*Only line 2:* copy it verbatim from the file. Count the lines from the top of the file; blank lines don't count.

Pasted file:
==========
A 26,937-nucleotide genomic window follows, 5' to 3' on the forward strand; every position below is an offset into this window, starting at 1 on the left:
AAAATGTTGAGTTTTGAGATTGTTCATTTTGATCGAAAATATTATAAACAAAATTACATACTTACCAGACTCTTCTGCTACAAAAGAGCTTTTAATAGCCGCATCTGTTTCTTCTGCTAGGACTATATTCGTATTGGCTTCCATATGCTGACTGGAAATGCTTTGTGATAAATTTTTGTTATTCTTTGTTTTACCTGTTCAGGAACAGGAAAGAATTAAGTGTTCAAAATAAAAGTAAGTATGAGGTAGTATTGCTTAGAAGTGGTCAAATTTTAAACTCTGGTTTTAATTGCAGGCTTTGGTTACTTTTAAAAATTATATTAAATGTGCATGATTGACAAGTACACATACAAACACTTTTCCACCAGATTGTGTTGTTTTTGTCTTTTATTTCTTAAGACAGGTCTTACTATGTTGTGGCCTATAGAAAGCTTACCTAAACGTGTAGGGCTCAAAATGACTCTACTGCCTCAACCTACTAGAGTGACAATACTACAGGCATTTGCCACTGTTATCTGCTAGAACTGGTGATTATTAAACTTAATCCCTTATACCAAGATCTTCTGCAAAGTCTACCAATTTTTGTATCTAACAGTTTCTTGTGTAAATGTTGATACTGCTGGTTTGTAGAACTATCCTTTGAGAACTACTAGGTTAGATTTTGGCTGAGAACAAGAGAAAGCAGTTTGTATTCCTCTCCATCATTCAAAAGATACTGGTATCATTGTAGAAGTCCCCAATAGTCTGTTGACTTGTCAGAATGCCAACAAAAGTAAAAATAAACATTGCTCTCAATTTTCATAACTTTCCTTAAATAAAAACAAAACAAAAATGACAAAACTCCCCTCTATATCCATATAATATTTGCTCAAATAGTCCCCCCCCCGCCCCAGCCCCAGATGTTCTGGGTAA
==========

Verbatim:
AAAATGTTGAGTTTTGAGATTGTTCATTTTGATCGAAAATATTATAAACAAAATTACATACTTACCAGACTCTTCTGCTACAAAAGAGCTTTTAATAGCCGCATCTGTTTCTTCTGCTAGGACTATATTCGTATTGGCTTCCATATGCTGACTGGAAATGCTTTGTGATAAATTTTTGTTATTCTTTGTTTTACCTGTTCAGGAACAGGAAAGAATTAAGTGTTCAAAATAAAAGTAAGTATGAGGTAGTATTGCTTAGAAGTGGTCAAATTTTAAACTCTGGTTTTAATTGCAGGCTTTGGTTACTTTTAAAAATTATATTAAATGTGCATGATTGACAAGTACACATACAAACACTTTTCCACCAGATTGTGTTGTTTTTGTCTTTTATTTCTTAAGACAGGTCTTACTATGTTGTGGCCTATAGAAAGCTTACCTAAACGTGTAGGGCTCAAAATGACTCTACTGCCTCAACCTACTAGAGTGACAATACTACAGGCATTTGCCACTGTTATCTGCTAGAACTGGTGATTATTAAACTTAATCCCTTATACCAAGATCTTCTGCAAAGTCTACCAATTTTTGTATCTAACAGTTTCTTGTGTAAATGTTGATACTGCTGGTTTGTAGAACTATCCTTTGAGAACTACTAGGTTAGATTTTGGCTGAGAACAAGAGAAAGCAGTTTGTATTCCTCTCCATCATTCAAAAGATACTGGTATCATTGTAGAAGTCCCCAATAGTCTGTTGACTTGTCAGAATGCCAACAAAAGTAAAAATAAACATTGCTCTCAATTTTCATAACTTTCCTTAAATAAAAACAAAACAAAAATGACAAAACTCCCCTCTATATCCATATAATATTTGCTCAAATAGTCCCCCCCCCGCCCCAGCCCCAGATGTTCTGGGTAA